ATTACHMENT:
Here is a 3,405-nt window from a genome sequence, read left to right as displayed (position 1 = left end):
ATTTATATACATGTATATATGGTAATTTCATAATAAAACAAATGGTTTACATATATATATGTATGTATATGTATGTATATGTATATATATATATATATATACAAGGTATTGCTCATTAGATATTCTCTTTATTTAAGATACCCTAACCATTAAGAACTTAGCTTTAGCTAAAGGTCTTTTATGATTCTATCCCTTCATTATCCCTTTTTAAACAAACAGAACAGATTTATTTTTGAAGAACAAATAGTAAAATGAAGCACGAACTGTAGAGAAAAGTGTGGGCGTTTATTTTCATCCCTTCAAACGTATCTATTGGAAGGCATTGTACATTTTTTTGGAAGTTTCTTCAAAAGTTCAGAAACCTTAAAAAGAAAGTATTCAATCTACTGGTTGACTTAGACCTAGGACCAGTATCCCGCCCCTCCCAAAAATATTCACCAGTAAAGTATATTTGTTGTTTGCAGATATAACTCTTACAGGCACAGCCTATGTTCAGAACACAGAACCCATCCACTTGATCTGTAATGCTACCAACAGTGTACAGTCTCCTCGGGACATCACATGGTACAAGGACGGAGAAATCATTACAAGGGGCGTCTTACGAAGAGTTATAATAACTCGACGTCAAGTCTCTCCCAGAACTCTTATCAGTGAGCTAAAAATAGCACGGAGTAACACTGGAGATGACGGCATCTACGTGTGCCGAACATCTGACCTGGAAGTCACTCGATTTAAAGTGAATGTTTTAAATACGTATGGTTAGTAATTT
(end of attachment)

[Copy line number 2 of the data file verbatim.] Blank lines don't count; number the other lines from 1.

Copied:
ATTTATATACATGTATATATGGTAATTTCATAATAAAACAAATGGTTTACATATATATATGTATGTATATGTATGTATATGTATATATATATATATATATACAAGGTATTGCTCATTAGATATTCTCTTTATTTAAGATACCCTAACCATTAAGAACTTAGCTTTAGCTAAAGGTCTTTTATGATTCTATCCCTTCATTATCCCTTTTTAAACAAACAGAACAGATTTATTTTTGAAGAACAAATAGTAAAATGAAGCACGAACTGTAGAGAAAAGTGTGGGCGTTTATTTTCATCCCTTCAAACGTATCTATTGGAAGGCATTGTACATTTTTTTGGAAGTTTCTTCAAAAGTTCAGAAACCTTAAAAAGAAAGTATTCAATCTACTGGTTGACTTAGACCTAGGACCAGTATCCCGCCCCTCCCAAAAATATTCACCAGTAAAGTATATTTGTTGTTTGCAGATATAACTCTTACAGGCACAGCCTATGTTCAGAACACAGAACCCATCCACTTGATCTGTAATGCTACCAACAGTGTACAGTCTCCTCGGGACATCACATGGTACAAGGACGGAGAAATCATTACAAGGGGCGTCTTACGAAGAGTTATAATAACTCGACGTCAAGTCTCTCCCAGAACTCTTATCAGTGAGCTAAAAATAGCACGGAGTAACACTGGAGATGACGGCATCTACGTGTGCCGAACATCTGACCTGGAAGTCACTCGATTTAAAGTGAATGTTTTAAATACGTATGGTTAGTAATTT